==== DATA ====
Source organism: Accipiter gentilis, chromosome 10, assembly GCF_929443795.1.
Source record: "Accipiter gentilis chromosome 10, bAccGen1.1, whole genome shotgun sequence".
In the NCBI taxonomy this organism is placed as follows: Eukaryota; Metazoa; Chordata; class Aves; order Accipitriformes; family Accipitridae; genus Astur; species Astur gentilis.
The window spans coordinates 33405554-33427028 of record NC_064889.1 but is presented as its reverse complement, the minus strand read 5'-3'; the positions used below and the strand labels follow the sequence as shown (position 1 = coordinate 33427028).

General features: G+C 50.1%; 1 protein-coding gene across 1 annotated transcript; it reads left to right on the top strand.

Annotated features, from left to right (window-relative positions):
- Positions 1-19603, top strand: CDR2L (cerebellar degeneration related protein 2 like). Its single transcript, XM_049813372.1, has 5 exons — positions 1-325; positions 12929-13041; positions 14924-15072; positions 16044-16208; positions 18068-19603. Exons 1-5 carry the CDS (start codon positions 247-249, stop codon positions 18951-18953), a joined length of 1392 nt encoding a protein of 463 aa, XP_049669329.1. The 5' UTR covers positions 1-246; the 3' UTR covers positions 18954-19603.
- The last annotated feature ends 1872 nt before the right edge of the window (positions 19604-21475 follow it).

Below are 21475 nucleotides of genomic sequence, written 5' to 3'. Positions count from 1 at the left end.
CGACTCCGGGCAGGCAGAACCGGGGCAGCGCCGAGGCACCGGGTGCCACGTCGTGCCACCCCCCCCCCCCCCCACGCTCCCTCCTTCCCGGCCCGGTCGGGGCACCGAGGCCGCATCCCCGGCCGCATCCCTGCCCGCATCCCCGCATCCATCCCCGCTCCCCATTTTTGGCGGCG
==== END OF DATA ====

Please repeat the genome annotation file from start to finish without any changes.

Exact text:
Source organism: Accipiter gentilis, chromosome 10, assembly GCF_929443795.1.
Source record: "Accipiter gentilis chromosome 10, bAccGen1.1, whole genome shotgun sequence".
In the NCBI taxonomy this organism is placed as follows: Eukaryota; Metazoa; Chordata; class Aves; order Accipitriformes; family Accipitridae; genus Astur; species Astur gentilis.
The window spans coordinates 33405554-33427028 of record NC_064889.1 but is presented as its reverse complement, the minus strand read 5'-3'; the positions used below and the strand labels follow the sequence as shown (position 1 = coordinate 33427028).

General features: G+C 50.1%; 1 protein-coding gene across 1 annotated transcript; it reads left to right on the top strand.

Annotated features, from left to right (window-relative positions):
- Positions 1-19603, top strand: CDR2L (cerebellar degeneration related protein 2 like). Its single transcript, XM_049813372.1, has 5 exons — positions 1-325; positions 12929-13041; positions 14924-15072; positions 16044-16208; positions 18068-19603. Exons 1-5 carry the CDS (start codon positions 247-249, stop codon positions 18951-18953), a joined length of 1392 nt encoding a protein of 463 aa, XP_049669329.1. The 5' UTR covers positions 1-246; the 3' UTR covers positions 18954-19603.
- The last annotated feature ends 1872 nt before the right edge of the window (positions 19604-21475 follow it).

Below are 21475 nucleotides of genomic sequence, written 5' to 3'. Positions count from 1 at the left end.
CGACTCCGGGCAGGCAGAACCGGGGCAGCGCCGAGGCACCGGGTGCCACGTCGTGCCACCCCCCCCCCCCCCCACGCTCCCTCCTTCCCGGCCCGGTCGGGGCACCGAGGCCGCATCCCCGGCCGCATCCCTGCCCGCATCCCCGCATCCATCCCCGCTCCCCATTTTTGGCGGCG